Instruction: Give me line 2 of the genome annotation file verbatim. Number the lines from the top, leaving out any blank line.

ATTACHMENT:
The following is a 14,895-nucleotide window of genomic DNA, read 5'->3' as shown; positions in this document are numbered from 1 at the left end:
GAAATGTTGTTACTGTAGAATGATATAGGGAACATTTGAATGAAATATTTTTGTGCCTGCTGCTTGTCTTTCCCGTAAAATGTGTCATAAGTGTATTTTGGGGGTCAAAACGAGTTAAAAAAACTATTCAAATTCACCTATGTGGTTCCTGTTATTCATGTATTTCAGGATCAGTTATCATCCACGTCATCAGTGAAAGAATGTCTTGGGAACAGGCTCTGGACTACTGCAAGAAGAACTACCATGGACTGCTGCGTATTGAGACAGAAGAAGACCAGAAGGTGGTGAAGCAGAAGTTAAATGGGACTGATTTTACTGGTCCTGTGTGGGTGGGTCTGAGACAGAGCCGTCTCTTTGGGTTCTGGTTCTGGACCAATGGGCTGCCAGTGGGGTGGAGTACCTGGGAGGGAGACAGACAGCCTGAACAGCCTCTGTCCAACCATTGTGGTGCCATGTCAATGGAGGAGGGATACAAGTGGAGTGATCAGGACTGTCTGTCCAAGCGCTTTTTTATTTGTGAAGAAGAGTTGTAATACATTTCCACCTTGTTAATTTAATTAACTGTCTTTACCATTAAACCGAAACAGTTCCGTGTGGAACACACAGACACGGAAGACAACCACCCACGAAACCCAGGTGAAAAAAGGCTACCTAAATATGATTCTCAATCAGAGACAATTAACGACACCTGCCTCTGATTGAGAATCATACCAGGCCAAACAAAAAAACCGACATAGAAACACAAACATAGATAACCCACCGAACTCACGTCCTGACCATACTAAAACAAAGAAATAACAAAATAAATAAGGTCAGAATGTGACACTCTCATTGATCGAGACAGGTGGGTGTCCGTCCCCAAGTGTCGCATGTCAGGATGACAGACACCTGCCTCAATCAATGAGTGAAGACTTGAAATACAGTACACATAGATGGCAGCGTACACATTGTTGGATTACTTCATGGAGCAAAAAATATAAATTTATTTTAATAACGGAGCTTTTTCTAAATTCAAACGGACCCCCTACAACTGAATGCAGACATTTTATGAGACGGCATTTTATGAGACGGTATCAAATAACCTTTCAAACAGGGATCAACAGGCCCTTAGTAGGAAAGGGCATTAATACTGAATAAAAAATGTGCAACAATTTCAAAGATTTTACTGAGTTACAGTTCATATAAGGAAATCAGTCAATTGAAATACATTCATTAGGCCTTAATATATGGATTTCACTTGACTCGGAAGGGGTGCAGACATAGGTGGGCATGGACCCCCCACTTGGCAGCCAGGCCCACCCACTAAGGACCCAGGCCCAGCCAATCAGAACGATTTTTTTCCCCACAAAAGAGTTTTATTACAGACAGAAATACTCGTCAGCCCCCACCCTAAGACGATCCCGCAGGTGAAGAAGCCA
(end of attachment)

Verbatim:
GAAATGTTGTTACTGTAGAATGATATAGGGAACATTTGAATGAAATATTTTTGTGCCTGCTGCTTGTCTTTCCCGTAAAATGTGTCATAAGTGTATTTTGGGGGTCAAAACGAGTTAAAAAAACTATTCAAATTCACCTATGTGGTTCCTGTTATTCATGTATTTCAGGATCAGTTATCATCCACGTCATCAGTGAAAGAATGTCTTGGGAACAGGCTCTGGACTACTGCAAGAAGAACTACCATGGACTGCTGCGTATTGAGACAGAAGAAGACCAGAAGGTGGTGAAGCAGAAGTTAAATGGGACTGATTTTACTGGTCCTGTGTGGGTGGGTCTGAGACAGAGCCGTCTCTTTGGGTTCTGGTTCTGGACCAATGGGCTGCCAGTGGGGTGGAGTACCTGGGAGGGAGACAGACAGCCTGAACAGCCTCTGTCCAACCATTGTGGTGCCATGTCAATGGAGGAGGGATACAAGTGGAGTGATCAGGACTGTCTGTCCAAGCGCTTTTTTATTTGTGAAGAAGAGTTGTAATACATTTCCACCTTGTTAATTTAATTAACTGTCTTTACCATTAAACCGAAACAGTTCCGTGTGGAACACACAGACACGGAAGACAACCACCCACGAAACCCAGGTGAAAAAAGGCTACCTAAATATGATTCTCAATCAGAGACAATTAACGACACCTGCCTCTGATTGAGAATCATACCAGGCCAAACAAAAAAACCGACATAGAAACACAAACATAGATAACCCACCGAACTCACGTCCTGACCATACTAAAACAAAGAAATAACAAAATAAATAAGGTCAGAATGTGACACTCTCATTGATCGAGACAGGTGGGTGTCCGTCCCCAAGTGTCGCATGTCAGGATGACAGACACCTGCCTCAATCAATGAGTGAAGACTTGAAATACAGTACACATAGATGGCAGCGTACACATTGTTGGATTACTTCATGGAGCAAAAAATATAAATTTATTTTAATAACGGAGCTTTTTCTAAATTCAAACGGACCCCCTACAACTGAATGCAGACATTTTATGAGACGGCATTTTATGAGACGGTATCAAATAACCTTTCAAACAGGGATCAACAGGCCCTTAGTAGGAAAGGGCATTAATACTGAATAAAAAATGTGCAACAATTTCAAAGATTTTACTGAGTTACAGTTCATATAAGGAAATCAGTCAATTGAAATACATTCATTAGGCCTTAATATATGGATTTCACTTGACTCGGAAGGGGTGCAGACATAGGTGGGCATGGACCCCCCACTTGGCAGCCAGGCCCACCCACTAAGGACCCAGGCCCAGCCAATCAGAACGATTTTTTTCCCCACAAAAGAGTTTTATTACAGACAGAAATACTCGTCAGCCCCCACCCTAAGACGATCCCGCAGGTGAAGAAGCCA